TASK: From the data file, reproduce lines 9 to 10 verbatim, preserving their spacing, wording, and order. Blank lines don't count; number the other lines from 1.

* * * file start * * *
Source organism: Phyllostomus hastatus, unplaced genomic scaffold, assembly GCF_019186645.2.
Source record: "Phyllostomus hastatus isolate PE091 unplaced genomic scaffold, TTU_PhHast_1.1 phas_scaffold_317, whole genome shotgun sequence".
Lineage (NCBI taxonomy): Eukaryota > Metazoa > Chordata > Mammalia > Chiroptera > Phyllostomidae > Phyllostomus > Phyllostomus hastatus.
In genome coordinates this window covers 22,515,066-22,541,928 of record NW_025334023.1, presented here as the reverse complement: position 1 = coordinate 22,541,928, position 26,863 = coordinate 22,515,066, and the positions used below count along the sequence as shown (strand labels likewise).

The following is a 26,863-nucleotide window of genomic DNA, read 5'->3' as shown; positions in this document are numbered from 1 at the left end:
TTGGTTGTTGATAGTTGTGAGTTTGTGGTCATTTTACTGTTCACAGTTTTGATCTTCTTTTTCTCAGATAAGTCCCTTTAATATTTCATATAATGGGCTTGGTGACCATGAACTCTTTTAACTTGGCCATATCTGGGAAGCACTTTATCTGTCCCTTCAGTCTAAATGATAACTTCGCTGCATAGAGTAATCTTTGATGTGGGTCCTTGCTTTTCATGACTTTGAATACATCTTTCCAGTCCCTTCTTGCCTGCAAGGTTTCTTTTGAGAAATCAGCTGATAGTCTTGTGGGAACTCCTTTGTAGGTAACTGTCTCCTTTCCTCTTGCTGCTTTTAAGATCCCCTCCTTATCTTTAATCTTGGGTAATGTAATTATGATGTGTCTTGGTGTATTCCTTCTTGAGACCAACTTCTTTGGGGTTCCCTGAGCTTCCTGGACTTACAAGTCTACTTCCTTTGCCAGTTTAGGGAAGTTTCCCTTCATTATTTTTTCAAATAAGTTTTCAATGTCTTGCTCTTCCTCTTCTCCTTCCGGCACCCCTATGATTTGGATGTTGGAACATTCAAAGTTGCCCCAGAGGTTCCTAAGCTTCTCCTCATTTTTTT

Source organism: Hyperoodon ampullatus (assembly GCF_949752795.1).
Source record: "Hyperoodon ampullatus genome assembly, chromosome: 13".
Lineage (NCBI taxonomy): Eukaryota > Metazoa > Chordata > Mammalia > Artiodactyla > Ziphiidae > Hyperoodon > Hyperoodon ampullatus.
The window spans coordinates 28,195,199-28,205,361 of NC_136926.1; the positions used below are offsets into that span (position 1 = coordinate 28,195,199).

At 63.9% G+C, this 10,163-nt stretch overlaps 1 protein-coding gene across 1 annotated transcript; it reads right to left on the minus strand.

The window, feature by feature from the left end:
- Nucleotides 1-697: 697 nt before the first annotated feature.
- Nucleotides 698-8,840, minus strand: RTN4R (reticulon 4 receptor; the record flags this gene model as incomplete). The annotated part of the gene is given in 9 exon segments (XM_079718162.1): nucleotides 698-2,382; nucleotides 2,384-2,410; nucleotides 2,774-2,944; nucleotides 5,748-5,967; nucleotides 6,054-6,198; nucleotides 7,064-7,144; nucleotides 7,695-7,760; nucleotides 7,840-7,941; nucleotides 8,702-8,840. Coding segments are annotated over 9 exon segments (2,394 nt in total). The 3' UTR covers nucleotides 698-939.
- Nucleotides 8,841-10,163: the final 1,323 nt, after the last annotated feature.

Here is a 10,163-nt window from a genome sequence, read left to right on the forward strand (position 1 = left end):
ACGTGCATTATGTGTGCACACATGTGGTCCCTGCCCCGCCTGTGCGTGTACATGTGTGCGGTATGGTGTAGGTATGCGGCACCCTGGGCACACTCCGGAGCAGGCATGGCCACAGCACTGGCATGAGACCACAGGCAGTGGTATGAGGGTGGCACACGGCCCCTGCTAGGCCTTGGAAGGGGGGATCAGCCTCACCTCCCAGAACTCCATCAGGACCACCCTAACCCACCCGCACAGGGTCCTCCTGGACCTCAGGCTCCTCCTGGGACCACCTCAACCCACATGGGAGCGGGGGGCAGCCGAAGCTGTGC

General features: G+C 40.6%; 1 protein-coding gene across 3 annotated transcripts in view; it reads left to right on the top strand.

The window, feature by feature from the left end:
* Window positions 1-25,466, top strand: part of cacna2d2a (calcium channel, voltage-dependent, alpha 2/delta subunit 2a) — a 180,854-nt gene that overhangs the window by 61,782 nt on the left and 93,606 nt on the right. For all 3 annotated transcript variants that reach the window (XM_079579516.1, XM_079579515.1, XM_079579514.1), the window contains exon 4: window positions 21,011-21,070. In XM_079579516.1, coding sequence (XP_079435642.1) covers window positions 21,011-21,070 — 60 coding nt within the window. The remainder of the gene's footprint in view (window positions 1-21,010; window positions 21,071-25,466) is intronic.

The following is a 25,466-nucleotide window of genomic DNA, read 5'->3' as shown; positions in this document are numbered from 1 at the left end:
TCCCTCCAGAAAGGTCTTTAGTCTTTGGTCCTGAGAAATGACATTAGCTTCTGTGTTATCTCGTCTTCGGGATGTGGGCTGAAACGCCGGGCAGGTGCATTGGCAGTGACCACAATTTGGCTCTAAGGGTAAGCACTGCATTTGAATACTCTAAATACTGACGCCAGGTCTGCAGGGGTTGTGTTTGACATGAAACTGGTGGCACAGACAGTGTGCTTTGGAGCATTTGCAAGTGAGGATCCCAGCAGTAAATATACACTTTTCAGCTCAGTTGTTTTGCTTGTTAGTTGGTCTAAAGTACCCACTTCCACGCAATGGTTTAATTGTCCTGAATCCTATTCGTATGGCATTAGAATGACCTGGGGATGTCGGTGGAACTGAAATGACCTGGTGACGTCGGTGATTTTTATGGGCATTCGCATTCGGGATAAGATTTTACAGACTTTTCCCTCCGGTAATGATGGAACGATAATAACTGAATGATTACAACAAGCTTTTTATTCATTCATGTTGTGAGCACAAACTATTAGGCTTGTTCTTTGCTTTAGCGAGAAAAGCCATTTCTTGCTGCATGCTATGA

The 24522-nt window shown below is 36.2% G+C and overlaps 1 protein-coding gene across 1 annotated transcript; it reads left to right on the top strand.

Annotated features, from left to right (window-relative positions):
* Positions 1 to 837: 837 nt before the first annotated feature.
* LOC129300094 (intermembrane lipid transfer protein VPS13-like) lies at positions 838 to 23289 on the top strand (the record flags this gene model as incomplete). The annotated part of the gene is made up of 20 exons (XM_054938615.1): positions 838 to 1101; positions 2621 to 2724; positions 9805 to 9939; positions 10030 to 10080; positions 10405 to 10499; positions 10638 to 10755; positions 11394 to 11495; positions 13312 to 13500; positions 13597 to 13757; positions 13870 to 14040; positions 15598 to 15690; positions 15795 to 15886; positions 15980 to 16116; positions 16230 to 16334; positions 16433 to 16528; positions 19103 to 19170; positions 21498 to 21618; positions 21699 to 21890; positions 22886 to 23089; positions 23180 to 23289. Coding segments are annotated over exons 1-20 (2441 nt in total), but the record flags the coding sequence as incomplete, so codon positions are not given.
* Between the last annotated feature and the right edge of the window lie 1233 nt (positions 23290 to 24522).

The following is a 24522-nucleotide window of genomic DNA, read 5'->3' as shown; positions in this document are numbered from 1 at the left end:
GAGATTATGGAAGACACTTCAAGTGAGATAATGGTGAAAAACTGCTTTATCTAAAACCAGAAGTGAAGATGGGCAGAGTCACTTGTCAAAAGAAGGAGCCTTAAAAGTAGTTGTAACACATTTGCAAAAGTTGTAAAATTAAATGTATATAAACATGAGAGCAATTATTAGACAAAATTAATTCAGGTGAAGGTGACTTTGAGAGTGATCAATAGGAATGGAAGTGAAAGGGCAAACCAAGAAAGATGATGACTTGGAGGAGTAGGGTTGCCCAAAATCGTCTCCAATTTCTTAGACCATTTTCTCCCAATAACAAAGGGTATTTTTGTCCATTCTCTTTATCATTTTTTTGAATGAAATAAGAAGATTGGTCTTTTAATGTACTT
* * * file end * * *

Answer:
Lineage (NCBI taxonomy): Eukaryota > Metazoa > Chordata > Mammalia > Artiodactyla > Ziphiidae > Hyperoodon > Hyperoodon ampullatus.
The window spans coordinates 28,195,199-28,205,361 of NC_136926.1; the positions used below are offsets into that span (position 1 = coordinate 28,195,199).